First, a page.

Live coverage: Pence in spotlight during Jan. 6 committee hearing

The relationship between former President Trump and former Vice President Mike Pence will take center stage at the Jan. 6 committee’s third hearing on Thursday afternoon as it examines the “pressure campaign on Vice President Pence driven by the former president.”

“Tomorrow’s hearing is going to focus on former President Trump’s attempts to pressure former Vice President Pence to unilaterally change the results of the election in the joint session of Congress on Jan. 6,” a select committee aide told reporters.

Follow The Hill’s live coverage below:

Luttig fears Trump laying groundwork to overturn 2024 election

4:02 p.m.

Judge Luttig told the House committee at the close of Thursday’s hearing that he fears former President Trump and his allies may be laying the groundwork to overturn the 2024 election results. 

“Former President Trump and his allies are executing that blueprint for 2024 in open and plain view of the public,” Luttig said. 

Luttig, who testified on Thursday that the theories put forward by Trump and his allies to reject the 2020 election results were unconstitutional, told lawmakers he viewed the former president as an ongoing threat to democracy. 

Trump has spent the year-and-a-half since the 2020 election repeating disproven claims about voter fraud and claiming the election was stolen from him, despite recounts and audits in various states that have validated Joe Biden’s victory. Even some GOP members of the House and Senate have refused to acknowledge Biden legitimately won the election. 

Luttig said he was concerned Trump’s election fraud claims may “succeed in 2024 where they failed in 2020.”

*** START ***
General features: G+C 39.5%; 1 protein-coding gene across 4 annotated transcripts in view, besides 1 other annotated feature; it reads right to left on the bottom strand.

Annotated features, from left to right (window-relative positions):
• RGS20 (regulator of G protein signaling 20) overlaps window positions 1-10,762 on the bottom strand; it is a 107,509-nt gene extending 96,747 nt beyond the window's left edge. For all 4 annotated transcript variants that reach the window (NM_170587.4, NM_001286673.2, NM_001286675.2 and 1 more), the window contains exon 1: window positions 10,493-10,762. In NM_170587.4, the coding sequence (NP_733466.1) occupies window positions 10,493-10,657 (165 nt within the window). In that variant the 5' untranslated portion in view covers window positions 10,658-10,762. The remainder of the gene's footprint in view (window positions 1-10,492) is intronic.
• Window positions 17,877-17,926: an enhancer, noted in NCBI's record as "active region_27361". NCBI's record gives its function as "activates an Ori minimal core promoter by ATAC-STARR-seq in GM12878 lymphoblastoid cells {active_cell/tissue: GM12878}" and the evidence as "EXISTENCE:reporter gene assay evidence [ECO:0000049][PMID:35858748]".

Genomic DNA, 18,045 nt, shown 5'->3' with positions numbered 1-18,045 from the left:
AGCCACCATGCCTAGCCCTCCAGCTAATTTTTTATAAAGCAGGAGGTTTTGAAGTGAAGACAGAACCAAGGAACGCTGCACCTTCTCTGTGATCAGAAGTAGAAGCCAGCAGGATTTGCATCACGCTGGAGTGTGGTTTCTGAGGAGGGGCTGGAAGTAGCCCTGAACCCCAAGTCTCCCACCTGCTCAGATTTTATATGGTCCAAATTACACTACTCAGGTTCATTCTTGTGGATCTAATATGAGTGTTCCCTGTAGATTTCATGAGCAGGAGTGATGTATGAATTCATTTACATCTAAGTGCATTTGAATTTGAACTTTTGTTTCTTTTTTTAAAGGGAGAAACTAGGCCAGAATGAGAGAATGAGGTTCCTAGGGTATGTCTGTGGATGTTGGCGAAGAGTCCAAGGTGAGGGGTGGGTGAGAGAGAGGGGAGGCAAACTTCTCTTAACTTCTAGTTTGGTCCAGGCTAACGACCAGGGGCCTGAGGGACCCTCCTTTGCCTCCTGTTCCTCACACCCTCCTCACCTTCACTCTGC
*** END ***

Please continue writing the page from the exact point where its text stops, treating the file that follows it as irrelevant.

“I don’t speak those words lightly,” Luttig said. 

—Brett Samuels

Panel releases photos of Pence sheltering on Jan. 6

3:28 p.m.

The Jan. 6 House committee on Thursday released never before seen photos of former Vice President Mike Pence sheltering at the Capitol as rioters were in the building, including one in which he was seen looking at a tweet from former President Trump.

The committee said rioters who had breached the Capitol were within 40 feet of Pence at one point, closer than had been previously reported. Photos released Thursday showed Pence and his family sheltering in an undisclosed location within the complex.

Using testimony from former Trump White House officials, the committee laid out a timeline of events at the Capitol on Jan. 6, 2021, that made clear Trump was aware the scene there had turned violent when he tweeted that Pence lacked the courage to reject the 2020 election results.

Ben Williamson, a former aide to then-Trump chief of staff Mark Meadows, testified to the committee in a deposition aired Thursday that aides had informed Trump things were getting “hairy” at the Capitol.

Sarah Matthews, a former Trump press aide who resigned the night of Jan. 6, told the committee Trump’s tweet attacking Pence felt like “pouring gasoline on the fire.”

— Brett Samuels

Paul Ryan called Pence and Marc Short ahead of Jan. 6

2:28 p.m.

Former Speaker Paul Ryan (R-Wis.) called former Vice President Mike Pence and Pence’s chief of staff before Jan. 6, 2021, to make the case the vice president had no authority to overturn election results.

Marc Short, who served as Pence’s chief of staff, told the House committee investigating the Jan. 6 riots about his call with Ryan during closed-door testimony that was aired during Thursday’s hearing.

Short told the committee that Ryan, who retired from the House after the 2018 midterms, called him to say Pence did not have the power to reject electors as then-President Trump and some of his allies were claiming. Short said Pence knew that was the case.

“He later spoke to the vice president to have the same conversation,” Short told the committee.

Ryan largely kept quiet publicly in the aftermath of the 2020 election, though he did attend Joe Biden’s inauguration two weeks after the Capitol riots.

— Brett Samuels

Luttig says he’d lay across the road to stop election from being overturned

2:20 p.m.

Former federal judge J. Michael Luttig told the Jan. 6 House committee on Thursday he would have “laid my body across the road” before allowing former Vice President Mike Pence to carry out a plan by attorney John Eastman to overturn the 2020 election result.

“I would have laid my body across the road before I would have let the Vice President overturn the 2020 election on the basis of that historical precedent,” Luttig told the committee during its Thursday hearing.

Luttig was referencing an assertion by Eastman, an attorney who was advising then-President Trump leading up the Jan. 6 riots, that the 12th Amendment could be interpreted to allow the vice president to determine the winner of an election and reject state electors.